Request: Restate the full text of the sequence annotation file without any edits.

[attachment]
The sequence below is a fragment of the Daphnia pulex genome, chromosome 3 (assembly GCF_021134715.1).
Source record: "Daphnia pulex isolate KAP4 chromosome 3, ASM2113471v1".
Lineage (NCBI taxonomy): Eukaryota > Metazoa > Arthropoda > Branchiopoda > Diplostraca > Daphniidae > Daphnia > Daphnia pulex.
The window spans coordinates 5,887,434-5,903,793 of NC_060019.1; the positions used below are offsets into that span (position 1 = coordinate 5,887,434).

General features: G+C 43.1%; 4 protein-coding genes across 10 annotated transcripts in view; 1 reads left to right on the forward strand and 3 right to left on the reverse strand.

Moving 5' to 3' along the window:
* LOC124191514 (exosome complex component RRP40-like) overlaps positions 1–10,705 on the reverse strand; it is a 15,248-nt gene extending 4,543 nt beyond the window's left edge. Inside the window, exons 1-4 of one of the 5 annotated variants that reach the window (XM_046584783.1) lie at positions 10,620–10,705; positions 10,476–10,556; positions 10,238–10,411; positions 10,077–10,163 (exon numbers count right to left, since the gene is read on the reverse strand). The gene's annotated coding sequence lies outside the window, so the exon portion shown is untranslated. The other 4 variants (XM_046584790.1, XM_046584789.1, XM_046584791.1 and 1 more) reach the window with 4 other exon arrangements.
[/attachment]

The sequence below is a fragment of the Daphnia pulex genome, chromosome 3 (assembly GCF_021134715.1).
Source record: "Daphnia pulex isolate KAP4 chromosome 3, ASM2113471v1".
Lineage (NCBI taxonomy): Eukaryota > Metazoa > Arthropoda > Branchiopoda > Diplostraca > Daphniidae > Daphnia > Daphnia pulex.
The window spans coordinates 5,887,434-5,903,793 of NC_060019.1; the positions used below are offsets into that span (position 1 = coordinate 5,887,434).

General features: G+C 43.1%; 4 protein-coding genes across 10 annotated transcripts in view; 1 reads left to right on the forward strand and 3 right to left on the reverse strand.

Moving 5' to 3' along the window:
* LOC124191514 (exosome complex component RRP40-like) overlaps positions 1–10,705 on the reverse strand; it is a 15,248-nt gene extending 4,543 nt beyond the window's left edge. Inside the window, exons 1-4 of one of the 5 annotated variants that reach the window (XM_046584783.1) lie at positions 10,620–10,705; positions 10,476–10,556; positions 10,238–10,411; positions 10,077–10,163 (exon numbers count right to left, since the gene is read on the reverse strand). The gene's annotated coding sequence lies outside the window, so the exon portion shown is untranslated. The other 4 variants (XM_046584790.1, XM_046584789.1, XM_046584791.1 and 1 more) reach the window with 4 other exon arrangements.